Friday update 3-22-13
March 24, 2013
March 24, 2013
Friday update 3-22-13
Greetings faithful readers – Happy Friday to you from beautiful San Antonio, Texas where we are celebrating our son’s participation in the NCAA Championships for fencing. It’s all about perspective folks, so in the spirit of focusing on family, how can we not start off this issue of Friday Update with “We are Family” by Sister Sledge. Watch the video and then get to readin’. As usual, lots of juicy tidbits for you to nibble on… more important… to take action on. Enjoy our morsel-filled offering of great information posted to the Children’s Mental Health Network website this week.
Parts of the Republican E & C Medicaid critique are spot on
Republicans on the House Energy and Commerce committee have released a sharp critique of Medicaid in a recently released report. While we don’t agree with everything in the report, there are some points that are spot on, which is important as the tendency is to turn the Medicaid expansion discussion into a “for or against; Republican vs. Democrat debate” which is obviously getting us no where, and is increasingly looking like the junior high school game of dodge ball where the last person standing wins. That ain’t gonna cut it folks. In the spirit of compromise and suggestions for moving forward we offer what we agree with and what should be done next. Details in our recent Morning Zen piece can be found here.
ASTART provides education on signs of abuse in residential treatment
Abuse in residential care and wilderness programs is an unfortunate and devastating occurrence that happens far too often. Don’t miss this Morning Zen post by a group of dedicated psychiatrists, psychologists and research academicians who share an open letter “offering important information to mental health and medical professionals providing services to youth who have lived in a residential treatment facility or boarding school for “troubled teens.” Read the letter here and get involved!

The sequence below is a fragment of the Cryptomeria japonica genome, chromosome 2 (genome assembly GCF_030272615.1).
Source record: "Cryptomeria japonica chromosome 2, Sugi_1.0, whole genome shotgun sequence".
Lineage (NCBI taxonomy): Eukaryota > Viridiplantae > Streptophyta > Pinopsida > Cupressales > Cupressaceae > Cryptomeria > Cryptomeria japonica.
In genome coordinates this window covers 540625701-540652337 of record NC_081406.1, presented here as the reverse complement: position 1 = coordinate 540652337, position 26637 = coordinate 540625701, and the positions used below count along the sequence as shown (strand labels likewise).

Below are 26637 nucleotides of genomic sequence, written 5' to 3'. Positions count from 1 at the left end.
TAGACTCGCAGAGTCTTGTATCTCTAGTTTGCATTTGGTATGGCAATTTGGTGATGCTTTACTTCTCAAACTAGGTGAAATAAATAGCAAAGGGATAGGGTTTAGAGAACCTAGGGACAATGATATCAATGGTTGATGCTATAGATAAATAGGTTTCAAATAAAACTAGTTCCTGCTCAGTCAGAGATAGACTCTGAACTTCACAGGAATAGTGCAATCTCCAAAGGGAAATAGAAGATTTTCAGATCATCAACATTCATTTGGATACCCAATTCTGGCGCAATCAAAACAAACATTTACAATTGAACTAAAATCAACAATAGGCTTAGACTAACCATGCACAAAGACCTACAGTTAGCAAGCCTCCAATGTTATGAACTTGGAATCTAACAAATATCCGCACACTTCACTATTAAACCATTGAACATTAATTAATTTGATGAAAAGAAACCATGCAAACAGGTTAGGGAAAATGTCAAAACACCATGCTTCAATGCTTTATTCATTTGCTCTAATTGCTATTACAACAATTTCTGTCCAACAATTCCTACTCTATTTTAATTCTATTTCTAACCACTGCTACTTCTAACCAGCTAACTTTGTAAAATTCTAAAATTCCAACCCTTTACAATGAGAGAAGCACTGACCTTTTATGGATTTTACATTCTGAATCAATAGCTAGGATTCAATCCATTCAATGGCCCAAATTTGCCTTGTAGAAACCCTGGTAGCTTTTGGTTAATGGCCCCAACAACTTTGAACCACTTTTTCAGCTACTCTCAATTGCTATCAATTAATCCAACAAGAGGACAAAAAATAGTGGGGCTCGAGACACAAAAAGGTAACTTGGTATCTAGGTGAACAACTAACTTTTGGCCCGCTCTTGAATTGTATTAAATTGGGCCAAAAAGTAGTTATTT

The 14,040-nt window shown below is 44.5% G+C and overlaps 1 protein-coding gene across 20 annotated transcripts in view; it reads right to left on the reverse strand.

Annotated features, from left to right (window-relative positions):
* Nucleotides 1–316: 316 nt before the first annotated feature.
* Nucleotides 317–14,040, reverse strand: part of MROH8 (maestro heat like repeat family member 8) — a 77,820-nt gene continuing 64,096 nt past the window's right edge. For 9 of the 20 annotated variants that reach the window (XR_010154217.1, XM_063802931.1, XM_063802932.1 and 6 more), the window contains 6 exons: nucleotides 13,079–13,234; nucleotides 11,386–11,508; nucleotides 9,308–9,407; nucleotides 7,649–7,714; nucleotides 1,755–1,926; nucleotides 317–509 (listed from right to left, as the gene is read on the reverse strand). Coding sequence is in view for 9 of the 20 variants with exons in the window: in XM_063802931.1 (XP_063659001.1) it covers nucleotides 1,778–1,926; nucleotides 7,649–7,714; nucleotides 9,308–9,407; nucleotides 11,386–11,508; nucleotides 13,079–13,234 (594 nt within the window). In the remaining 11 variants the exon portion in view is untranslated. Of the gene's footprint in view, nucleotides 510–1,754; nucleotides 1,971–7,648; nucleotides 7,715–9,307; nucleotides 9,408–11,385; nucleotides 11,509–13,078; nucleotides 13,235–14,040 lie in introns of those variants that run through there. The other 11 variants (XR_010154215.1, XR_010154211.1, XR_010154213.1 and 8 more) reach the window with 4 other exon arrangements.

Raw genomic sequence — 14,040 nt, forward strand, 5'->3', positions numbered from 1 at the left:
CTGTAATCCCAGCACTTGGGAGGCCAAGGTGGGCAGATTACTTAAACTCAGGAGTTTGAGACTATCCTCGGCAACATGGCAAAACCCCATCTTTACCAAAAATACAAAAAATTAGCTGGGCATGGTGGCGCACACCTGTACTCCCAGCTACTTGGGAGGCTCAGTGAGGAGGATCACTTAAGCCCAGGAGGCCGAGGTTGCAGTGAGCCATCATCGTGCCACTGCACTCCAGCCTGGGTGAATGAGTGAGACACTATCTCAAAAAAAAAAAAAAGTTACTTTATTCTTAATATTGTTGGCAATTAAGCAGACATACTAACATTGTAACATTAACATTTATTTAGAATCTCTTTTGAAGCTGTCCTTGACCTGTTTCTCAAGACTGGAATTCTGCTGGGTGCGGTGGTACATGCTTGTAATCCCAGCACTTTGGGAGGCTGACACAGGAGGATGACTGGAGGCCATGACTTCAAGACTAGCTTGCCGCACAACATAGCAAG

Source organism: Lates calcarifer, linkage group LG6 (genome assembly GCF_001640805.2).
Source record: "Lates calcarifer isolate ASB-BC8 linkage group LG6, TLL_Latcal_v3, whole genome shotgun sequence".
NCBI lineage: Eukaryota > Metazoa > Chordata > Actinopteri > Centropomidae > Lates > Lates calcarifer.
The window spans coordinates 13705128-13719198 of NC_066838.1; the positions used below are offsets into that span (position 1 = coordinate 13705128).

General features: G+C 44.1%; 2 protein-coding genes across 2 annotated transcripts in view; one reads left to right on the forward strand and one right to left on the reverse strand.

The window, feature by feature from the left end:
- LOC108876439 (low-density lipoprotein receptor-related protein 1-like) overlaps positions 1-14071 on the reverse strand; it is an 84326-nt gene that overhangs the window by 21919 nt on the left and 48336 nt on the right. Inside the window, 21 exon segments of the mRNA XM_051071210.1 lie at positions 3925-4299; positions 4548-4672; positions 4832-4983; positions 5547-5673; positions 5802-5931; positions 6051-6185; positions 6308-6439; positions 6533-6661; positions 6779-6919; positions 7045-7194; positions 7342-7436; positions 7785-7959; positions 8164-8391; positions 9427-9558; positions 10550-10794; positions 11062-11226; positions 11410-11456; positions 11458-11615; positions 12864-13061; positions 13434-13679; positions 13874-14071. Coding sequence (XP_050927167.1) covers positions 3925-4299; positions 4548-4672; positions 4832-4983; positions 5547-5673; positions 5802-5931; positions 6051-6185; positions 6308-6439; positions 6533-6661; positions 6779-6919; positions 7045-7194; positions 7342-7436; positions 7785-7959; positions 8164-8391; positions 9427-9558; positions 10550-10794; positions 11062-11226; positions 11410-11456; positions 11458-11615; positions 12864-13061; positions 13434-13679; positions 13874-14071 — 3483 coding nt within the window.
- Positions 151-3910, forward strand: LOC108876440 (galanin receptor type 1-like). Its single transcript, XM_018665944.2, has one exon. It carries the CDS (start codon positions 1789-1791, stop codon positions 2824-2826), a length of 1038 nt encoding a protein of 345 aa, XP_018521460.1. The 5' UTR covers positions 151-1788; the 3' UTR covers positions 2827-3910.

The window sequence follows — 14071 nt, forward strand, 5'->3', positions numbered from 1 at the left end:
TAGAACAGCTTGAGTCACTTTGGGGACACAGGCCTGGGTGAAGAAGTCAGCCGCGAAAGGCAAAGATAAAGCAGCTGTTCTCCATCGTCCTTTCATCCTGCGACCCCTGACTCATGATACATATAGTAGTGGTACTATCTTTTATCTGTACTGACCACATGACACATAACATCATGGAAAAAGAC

Support 302 (b) allocation – Need organizations to sign the letter
Each year, the Committee on Education Funding, the Coalition for Health Funding (of which the CMHNetwork is a proud member), and the Campaign to Invest in America’s Workforce partner to circulate a letter throughout our respective communities in support of strong 302(b) allocations for the House and Senate Labor-HHS-Education Appropriations Subcommittees. The bigger the allocations, the better our chances of securing funding for these agencies and programs, or in the current environment preventing further cuts. At this stage in the appropriations process, discretionary health programs are competing for funding with all of the other nondefense discretionary programs within the spending caps established by the budget resolutions. If you care about federal funding for any discretionary health program, you should sign this letter. Without a strong 302(b) allocation for Labor-HHS-Education, there is very little chance of increasing funding for your priorities. And there is an even greater likelihood that your priorities will be cut. Learn more here and take action.
Crisis Intervention Without Limits
Don’t miss the Kristin Brooks Hope Center’s third annual training conference in Austin, Texas which runs from Friday, April 26 to Sunday, April 28. The Kristin Brooks Hope Center is dedicated to suicide prevention by early intervention and healing and promotion of easy-to-remember points of entry to networked community-based crisis services. World-class experts in suicide prevention and mental health care will be speaking at the conference including, internationally renowned humanitarian Patch Adams, MD and COL-Ret George Patrin, MD, healthcare advocate and Advisory Council member with the Children’s Mental Health Network. Dr. Patrin will discuss both flaws and progress in identifying suicide risk and promoting prevention within our communities, especially for veterans and their families. Details here.
An in-depth look at Sesame Street’s efforts to take on divorce
If you were at the recent Children’s Mental Health Research and Policy conference in Tampa, Florida you know how quickly the “Little Children, Big Challenges: Divorce” kits generously provided by Sesame Workshop flew off of the Children’s Mental Health Network table. As interest remains high we are sharing this more in-depth review of how the product came together. Details here.
HIV/AIDS in the Two-Spirit Community: A Hidden Crisis